Less aid given to students despite increased budget

JULIANNE STRIBIAK / SPECIAL PROJECTS REPORTER

The class of 2018 received roughly $400 less in aid per student, despite an increase in Butler’s financial aid budget.

Melissa Smurdon, director of financial aid, said the financial aid budget increased from $55 to $57 million from last year to this year.

Smurdon said a majority of the financial aid budget is unfunded, and the aid given out can be looked at as “a discount.”

Financial aid does not need to be funded by actual dollars. It can be offered as a discount, instead of using money from another source.

“So a lot of this money is not real money,” Smurdon said.

In other words, the office of financial aid considers how much the university would profit if a student paid full tuition, as compared to how much aid it can offer a student.

Some changes were made with the financial aid budget that affected this year’s freshmen class.

A decrease in the discount rate led to new students receiving less aid per student, compared to previous years.

Smurdon said the amount of aid offered depends more on an individual student and his or her specific financial needs, rather than the class as a whole.

Some factors that come into play when deciding how much aid to offer each student include academic credentials or merit and talent awards, as well as each individual student’s ability to pay tuition based on the Free Application for Federal Student Aid.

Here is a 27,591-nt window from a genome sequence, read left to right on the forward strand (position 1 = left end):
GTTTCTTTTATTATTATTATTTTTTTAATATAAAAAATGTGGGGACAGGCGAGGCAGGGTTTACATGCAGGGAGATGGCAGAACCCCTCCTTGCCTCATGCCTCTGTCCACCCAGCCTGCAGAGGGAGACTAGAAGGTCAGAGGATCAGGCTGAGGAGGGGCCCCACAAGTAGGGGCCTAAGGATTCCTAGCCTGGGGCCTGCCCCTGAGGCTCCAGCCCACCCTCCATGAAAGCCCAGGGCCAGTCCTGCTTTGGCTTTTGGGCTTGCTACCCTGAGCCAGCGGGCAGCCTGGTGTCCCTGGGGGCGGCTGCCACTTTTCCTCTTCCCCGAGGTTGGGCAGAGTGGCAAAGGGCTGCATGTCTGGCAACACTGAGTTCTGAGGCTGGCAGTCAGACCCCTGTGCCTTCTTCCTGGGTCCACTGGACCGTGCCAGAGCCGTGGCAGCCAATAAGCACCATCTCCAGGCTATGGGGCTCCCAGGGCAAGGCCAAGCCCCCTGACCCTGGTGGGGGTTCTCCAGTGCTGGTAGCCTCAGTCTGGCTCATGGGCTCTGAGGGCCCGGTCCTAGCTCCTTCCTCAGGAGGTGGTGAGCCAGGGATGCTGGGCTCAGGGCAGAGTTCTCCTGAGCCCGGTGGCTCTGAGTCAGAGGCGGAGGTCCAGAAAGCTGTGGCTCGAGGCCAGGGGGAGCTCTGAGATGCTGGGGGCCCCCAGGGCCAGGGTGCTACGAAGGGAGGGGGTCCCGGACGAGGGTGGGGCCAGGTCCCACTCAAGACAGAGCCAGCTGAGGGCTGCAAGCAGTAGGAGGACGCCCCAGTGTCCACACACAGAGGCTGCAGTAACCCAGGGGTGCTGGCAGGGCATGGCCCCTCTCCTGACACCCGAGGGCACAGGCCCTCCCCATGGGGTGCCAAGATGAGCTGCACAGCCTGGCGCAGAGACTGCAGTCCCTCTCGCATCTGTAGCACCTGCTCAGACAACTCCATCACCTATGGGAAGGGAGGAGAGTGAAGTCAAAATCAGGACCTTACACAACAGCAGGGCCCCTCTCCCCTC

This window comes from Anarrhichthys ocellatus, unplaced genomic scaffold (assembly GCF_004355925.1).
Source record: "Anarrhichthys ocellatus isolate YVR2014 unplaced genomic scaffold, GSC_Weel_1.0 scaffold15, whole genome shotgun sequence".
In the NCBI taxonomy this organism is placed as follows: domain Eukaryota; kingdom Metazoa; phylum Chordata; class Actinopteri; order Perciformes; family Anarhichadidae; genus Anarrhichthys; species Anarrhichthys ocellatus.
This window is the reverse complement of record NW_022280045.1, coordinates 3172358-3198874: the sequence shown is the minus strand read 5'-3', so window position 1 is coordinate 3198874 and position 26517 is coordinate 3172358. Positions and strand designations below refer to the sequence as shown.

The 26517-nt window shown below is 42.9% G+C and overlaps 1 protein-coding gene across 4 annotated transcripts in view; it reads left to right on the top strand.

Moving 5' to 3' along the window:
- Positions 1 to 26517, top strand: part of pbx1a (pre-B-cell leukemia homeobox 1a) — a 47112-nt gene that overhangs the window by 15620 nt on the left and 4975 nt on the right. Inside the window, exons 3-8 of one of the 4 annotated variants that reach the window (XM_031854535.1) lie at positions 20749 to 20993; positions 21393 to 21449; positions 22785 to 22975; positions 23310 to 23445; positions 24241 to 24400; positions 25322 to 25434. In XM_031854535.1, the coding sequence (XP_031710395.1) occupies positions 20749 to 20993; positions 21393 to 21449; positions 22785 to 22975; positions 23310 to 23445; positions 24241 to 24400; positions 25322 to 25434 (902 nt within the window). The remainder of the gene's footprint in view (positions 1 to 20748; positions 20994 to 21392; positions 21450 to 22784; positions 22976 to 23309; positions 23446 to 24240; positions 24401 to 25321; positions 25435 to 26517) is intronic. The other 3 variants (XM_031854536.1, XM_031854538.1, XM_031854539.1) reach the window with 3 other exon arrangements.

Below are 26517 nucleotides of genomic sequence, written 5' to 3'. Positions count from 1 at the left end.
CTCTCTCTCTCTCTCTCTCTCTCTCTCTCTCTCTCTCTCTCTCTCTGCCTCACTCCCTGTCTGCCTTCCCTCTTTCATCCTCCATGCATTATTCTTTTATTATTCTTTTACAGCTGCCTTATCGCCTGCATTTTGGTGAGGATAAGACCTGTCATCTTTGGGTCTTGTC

In fact, Butler’s financial aid increased merit scholarships this year.

“We put millions and millions and millions of dollars out on the street,” Smurdon said. “And who accepts it is who comes.”

Therefore, students who qualify for merit scholarships are able to receive more money than students from previous years.

The amount of merit scholarships given out depends on which students decide to come to Butler and use their aid. If students who qualify for more money come to the university, there will be less money left in the budget for other students.

“We call this an art, not a science,” Smurdon said. “We increased our scholarships this year, so it wasn’t that we gave less, it’s who accepted it.”

Freshman Brooke Van Kampen said Butler offered her the most aid in academic scholarships out of all the schools she considered.

“It was one of the main reasons why I chose to attend Butler,” Van Kampen said.

However, the financial aid budget is running out quickly because new students this year were late on making deadlines, Smurdon said.

“There were families that were just filling out the FAFSA last week and they want to know why they’re not getting the money they used to,” she said.

The deadline to turn in FAFSA in Indiana is March 10.

Students were late in other areas as well, said Aimee Scheuermann, director of admission.

“Across the board this year, students were late in making application for admission,” she said. “They were late in paying their enrollment deposit, and they were a little bit late in letting us know they were coming to Butler. So, you know, anecdotally, that was just the nature of what this class was.”

Van Kampen said she did fill out the FAFSA on time, but receiving enough financial aid was still an issue for her.

“I received less aid than I needed to attend Butler,” Van Kampen said. “So I ended up having to get a pretty substantial private loan.”

Financial aid also impacts upperclassmen.

Senior Ashley Garrett said the financial aid packages Butler offered her did not cover the amount she needed to attend the university.

“I also received less aid than I expected Butler would give me,” Garrett said. “They offered me less than a quarter of the tuition per year. I can’t afford school without financial aid. I have no financial support from home.”

Scheuermann said Butler provides 48 percent of all financial aid to its students with the rest coming from federal loans and other outside sources.

“So it is not about Butler putting less investment in the students,” she said.

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